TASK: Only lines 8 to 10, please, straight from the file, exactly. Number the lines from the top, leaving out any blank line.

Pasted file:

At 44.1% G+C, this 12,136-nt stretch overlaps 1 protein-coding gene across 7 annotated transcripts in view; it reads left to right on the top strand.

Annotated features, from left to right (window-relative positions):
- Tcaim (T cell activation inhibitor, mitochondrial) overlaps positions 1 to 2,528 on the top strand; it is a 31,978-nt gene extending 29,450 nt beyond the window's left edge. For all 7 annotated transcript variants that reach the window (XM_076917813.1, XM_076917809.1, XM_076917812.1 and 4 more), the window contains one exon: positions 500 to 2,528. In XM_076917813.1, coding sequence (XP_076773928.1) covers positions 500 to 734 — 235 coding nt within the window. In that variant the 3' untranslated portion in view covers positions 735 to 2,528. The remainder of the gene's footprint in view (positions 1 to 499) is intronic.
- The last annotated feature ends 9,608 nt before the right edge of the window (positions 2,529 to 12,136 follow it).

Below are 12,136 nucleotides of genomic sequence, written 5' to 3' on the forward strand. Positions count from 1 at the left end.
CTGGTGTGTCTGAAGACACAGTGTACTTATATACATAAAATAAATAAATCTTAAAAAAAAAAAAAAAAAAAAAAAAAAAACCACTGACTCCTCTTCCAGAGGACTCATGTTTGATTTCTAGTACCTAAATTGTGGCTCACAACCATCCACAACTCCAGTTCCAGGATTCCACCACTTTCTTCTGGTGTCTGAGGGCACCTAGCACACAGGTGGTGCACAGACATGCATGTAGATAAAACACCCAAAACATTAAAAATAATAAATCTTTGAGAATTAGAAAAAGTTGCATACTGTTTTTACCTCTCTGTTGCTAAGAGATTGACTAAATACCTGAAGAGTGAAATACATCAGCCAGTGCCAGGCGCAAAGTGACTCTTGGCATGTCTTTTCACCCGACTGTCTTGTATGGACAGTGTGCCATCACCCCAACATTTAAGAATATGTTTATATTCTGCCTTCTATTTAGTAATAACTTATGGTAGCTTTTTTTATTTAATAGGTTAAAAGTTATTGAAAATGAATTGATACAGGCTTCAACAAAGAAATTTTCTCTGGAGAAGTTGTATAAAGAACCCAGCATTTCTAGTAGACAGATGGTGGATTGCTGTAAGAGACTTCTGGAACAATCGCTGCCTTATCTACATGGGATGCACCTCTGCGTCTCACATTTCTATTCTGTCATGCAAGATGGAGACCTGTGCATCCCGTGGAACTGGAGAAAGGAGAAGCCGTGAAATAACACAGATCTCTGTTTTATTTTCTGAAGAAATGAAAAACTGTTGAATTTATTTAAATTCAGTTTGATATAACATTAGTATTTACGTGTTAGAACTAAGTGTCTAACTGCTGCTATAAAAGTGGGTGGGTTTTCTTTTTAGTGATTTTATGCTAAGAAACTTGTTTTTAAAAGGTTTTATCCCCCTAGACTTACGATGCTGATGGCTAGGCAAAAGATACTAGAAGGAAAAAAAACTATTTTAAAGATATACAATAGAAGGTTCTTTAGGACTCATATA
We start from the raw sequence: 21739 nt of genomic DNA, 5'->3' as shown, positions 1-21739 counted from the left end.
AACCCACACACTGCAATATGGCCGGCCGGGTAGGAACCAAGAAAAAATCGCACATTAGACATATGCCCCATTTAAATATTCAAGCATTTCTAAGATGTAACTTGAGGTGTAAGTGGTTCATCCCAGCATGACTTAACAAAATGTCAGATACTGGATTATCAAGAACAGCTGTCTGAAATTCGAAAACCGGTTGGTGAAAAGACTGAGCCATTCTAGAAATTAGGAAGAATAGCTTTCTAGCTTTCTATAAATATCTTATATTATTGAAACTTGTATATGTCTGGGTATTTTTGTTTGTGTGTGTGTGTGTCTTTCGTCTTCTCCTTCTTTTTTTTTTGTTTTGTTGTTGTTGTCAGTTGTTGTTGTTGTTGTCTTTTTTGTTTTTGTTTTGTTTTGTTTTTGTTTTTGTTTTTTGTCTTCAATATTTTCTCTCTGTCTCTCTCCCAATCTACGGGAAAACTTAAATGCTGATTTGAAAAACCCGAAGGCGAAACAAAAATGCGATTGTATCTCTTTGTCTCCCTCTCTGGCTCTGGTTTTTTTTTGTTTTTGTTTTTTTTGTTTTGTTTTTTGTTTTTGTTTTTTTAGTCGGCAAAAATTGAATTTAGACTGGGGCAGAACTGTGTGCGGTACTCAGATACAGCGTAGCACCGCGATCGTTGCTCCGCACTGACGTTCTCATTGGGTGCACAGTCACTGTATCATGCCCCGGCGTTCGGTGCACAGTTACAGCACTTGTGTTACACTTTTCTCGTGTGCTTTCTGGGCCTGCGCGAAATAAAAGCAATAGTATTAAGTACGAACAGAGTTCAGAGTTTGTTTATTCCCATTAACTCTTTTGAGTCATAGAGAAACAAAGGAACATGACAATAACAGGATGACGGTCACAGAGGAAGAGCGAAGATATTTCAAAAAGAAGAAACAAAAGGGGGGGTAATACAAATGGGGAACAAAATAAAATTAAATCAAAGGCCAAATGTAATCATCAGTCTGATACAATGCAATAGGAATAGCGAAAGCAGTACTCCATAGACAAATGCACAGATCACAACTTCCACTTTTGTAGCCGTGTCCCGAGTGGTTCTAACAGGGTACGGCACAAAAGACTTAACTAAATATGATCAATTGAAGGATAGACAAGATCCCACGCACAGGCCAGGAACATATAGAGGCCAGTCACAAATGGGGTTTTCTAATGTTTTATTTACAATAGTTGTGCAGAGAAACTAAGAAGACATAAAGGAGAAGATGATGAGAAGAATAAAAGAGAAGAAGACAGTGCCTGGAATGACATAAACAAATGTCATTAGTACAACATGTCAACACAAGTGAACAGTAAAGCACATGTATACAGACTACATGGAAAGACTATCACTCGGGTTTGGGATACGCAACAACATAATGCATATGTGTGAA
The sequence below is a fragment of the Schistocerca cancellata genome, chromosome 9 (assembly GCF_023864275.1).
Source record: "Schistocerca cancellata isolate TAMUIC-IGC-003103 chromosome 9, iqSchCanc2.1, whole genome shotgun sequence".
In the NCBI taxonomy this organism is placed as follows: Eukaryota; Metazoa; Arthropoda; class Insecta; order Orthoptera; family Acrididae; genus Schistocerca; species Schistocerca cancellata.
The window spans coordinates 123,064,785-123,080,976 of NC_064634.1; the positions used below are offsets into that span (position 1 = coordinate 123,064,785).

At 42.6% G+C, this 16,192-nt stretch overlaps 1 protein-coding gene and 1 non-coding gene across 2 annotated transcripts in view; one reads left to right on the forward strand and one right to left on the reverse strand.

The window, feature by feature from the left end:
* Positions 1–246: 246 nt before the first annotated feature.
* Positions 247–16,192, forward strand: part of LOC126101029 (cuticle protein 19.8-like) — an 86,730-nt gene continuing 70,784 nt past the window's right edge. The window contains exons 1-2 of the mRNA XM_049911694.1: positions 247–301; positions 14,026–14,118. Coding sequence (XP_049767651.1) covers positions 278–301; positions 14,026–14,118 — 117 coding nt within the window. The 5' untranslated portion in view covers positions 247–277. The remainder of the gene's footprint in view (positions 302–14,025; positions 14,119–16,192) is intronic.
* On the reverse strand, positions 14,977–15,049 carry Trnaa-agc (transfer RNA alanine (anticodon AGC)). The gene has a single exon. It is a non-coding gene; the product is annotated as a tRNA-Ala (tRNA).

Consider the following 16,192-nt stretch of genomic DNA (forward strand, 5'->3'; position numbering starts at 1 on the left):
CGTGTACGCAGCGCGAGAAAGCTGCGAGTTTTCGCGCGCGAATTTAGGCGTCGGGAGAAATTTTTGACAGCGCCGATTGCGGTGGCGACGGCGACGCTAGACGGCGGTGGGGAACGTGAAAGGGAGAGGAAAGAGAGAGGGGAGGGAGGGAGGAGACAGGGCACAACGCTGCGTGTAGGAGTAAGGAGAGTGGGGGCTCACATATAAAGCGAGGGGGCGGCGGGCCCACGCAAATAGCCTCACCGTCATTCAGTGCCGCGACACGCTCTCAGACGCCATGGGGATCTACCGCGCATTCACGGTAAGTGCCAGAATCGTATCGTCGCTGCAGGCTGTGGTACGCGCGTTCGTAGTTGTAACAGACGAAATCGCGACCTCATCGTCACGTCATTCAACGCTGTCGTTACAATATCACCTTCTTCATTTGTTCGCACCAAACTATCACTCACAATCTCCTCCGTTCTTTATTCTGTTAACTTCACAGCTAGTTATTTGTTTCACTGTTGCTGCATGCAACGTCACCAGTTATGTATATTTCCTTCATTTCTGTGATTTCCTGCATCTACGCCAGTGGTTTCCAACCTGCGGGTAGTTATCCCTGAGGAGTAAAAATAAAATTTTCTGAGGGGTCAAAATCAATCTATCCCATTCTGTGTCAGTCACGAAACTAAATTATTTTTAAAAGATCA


AACCCACACACTGCAATATGGCCGGCCGGGTAGGAACCAAGAAAAAATCGCACATTAGACATATGCCCCATTTAAATATTCAAGCATTTCTAAGATGTAACTTGAGGTGTAAGTGGTTCATCCCAGCATGACTTAACAAAATGTCAGATACTGGATTATCAAGAACAGCTGTCTGAAATTCGAAAACCGGTTGGTGAAAAGACTGAGCCATTCTAGAAATTAGGAAGAATAGCTTTCTAGCTTTCTATAAATATCTTATATTATTGAAACTTGTATATGTCTGGGTATTTTTGTTTGTGTGTGTGTGTGTCTTTCGTCTTCTCCTTCTTTTTTTTTTGTTTTGTTGTTGTTGTCAGTTGTTGTTGTTGTTGTCTTTTTTGTTTTTGTTTTGTTTTGTTTTTGTTTTTGTTTTTTGTCTTCAATATTTTCTCTCTGTCTCTCTCCCAATCTACGGGAAAACTTAAATGCTGATTTGAAAAACCCGAAGGCGAAACAAAAATGCGATTGTATCTCTTTGTCTCCCTCTCTGGCTCTGGTTTTTTTTTGTTTTTGTTTTTTTTGTTTTGTTTTTTGTTTTTGTTTTTTTAGTCGGCAAAAATTGAATTTAGACTGGGGCAGAACTGTGTGCGGTACTCAGATACAGCGTAGCACCGCGATCGTTGCTCCGCACTGACGTTCTCATTGGGTGCACAGTCACTGTATCATGCCCCGGCGTTCGGTGCACAGTTACAGCACTTGTGTTACACTTTTCTCGTGTGCTTTCTGGGCCTGCGCGAAATAAAAGCAATAGTATTAAGTACGAACAGAGTTCAGAGTTTGTTTATTCCCATTAACTCTTTTGAGTCATAGAGAAACAAAGGAACATGACAATAACAGGATGACGGTCACAGAGGAAGAGCGAAGATATTTCAAAAAGAAGAAACAAAAGGGGGGGTAATACAAATGGGGAACAAAATAAAATTAAATCAAAGGCCAAATGTAATCATCAGTCTGATACAATGCAATAGGAATAGCGAAAGCAGTACTCCATAGACAAATGCACAGATCACAACTTCCACTTTTGTAGCCGTGTCCCGAGTGGTTCTAACAGGGTACGGCACAAAAGACTTAACTAAATATGATCAATTGAAGGATAGACAAGATCCCACGCACAGGCCAGGAACATATAGAGGCCAGTCACAAATGGGGTTTTCTAATGTTTTATTTACAATAGTTGTGCAGAGAAACTAAGAAGACATAAAGGAGAAGATGATGAGAAGAATAAAAGAGAAGAAGACAGTGCCTGGAATGACATAAACAAATGTCATTAGTACAACATGTCAACACAAGTGAACAGTAAAGCACATGTATACAGACTACATGGAAAGACTATCACTCGGGTTTGGGATACGCAACAACATAATGCATATGTGTGAA
The sequence below is a fragment of the Schistocerca cancellata genome, chromosome 9 (assembly GCF_023864275.1).
Source record: "Schistocerca cancellata isolate TAMUIC-IGC-003103 chromosome 9, iqSchCanc2.1, whole genome shotgun sequence".